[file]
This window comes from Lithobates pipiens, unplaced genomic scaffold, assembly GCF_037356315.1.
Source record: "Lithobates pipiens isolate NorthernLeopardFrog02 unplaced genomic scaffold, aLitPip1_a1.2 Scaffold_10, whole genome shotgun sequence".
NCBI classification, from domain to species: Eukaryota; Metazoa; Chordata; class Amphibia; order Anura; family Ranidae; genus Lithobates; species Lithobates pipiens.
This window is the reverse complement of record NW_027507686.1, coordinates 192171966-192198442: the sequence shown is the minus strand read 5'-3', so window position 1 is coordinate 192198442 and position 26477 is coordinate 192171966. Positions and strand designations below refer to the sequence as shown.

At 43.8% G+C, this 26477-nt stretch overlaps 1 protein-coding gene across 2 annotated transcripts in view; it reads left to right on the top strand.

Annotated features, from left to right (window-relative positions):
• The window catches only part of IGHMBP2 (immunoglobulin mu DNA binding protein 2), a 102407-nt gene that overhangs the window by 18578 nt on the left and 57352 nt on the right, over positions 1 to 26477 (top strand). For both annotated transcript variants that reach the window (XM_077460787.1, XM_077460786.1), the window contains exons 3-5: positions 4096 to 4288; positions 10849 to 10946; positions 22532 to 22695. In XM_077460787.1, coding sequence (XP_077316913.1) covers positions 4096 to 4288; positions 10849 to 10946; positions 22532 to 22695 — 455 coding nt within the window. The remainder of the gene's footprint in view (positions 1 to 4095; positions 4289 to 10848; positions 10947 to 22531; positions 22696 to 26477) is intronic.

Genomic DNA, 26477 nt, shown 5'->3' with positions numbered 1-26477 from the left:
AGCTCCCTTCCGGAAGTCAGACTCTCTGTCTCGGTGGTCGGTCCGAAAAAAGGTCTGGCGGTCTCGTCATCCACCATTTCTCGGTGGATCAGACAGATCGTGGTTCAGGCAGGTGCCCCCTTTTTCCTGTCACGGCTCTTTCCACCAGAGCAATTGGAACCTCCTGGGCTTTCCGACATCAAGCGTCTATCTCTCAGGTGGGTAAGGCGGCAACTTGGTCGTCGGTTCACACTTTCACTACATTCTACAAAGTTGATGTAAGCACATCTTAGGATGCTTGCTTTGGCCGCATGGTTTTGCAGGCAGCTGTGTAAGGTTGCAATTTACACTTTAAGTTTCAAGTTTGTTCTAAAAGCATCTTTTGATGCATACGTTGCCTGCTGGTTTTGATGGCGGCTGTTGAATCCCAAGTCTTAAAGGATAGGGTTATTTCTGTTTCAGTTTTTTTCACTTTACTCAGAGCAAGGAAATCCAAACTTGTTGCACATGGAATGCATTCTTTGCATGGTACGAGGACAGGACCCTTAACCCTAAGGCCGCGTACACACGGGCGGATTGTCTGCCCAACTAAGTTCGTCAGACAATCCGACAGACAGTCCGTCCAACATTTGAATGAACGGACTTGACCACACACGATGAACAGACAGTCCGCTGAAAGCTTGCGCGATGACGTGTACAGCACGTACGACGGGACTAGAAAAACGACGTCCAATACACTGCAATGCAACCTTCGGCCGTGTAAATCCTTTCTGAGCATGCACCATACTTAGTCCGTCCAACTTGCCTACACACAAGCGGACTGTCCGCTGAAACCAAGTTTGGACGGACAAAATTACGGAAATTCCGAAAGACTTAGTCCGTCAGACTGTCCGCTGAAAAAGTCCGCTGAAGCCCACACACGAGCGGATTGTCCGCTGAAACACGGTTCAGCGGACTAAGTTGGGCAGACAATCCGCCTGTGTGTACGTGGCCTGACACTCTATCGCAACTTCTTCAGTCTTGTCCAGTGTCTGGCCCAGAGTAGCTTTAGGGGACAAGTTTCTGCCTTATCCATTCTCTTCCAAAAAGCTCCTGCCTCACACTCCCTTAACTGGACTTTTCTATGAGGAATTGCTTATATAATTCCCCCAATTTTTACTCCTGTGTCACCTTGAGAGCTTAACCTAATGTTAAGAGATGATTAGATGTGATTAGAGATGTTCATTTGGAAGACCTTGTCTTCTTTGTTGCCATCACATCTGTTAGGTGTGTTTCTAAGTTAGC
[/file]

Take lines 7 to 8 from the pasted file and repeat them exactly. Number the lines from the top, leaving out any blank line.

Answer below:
• The window catches only part of IGHMBP2 (immunoglobulin mu DNA binding protein 2), a 102407-nt gene that overhangs the window by 18578 nt on the left and 57352 nt on the right, over positions 1 to 26477 (top strand). For both annotated transcript variants that reach the window (XM_077460787.1, XM_077460786.1), the window contains exons 3-5: positions 4096 to 4288; positions 10849 to 10946; positions 22532 to 22695. In XM_077460787.1, coding sequence (XP_077316913.1) covers positions 4096 to 4288; positions 10849 to 10946; positions 22532 to 22695 — 455 coding nt within the window. The remainder of the gene's footprint in view (positions 1 to 4095; positions 4289 to 10848; positions 10947 to 22531; positions 22696 to 26477) is intronic.

Genomic DNA, 26477 nt, shown 5'->3' with positions numbered 1-26477 from the left: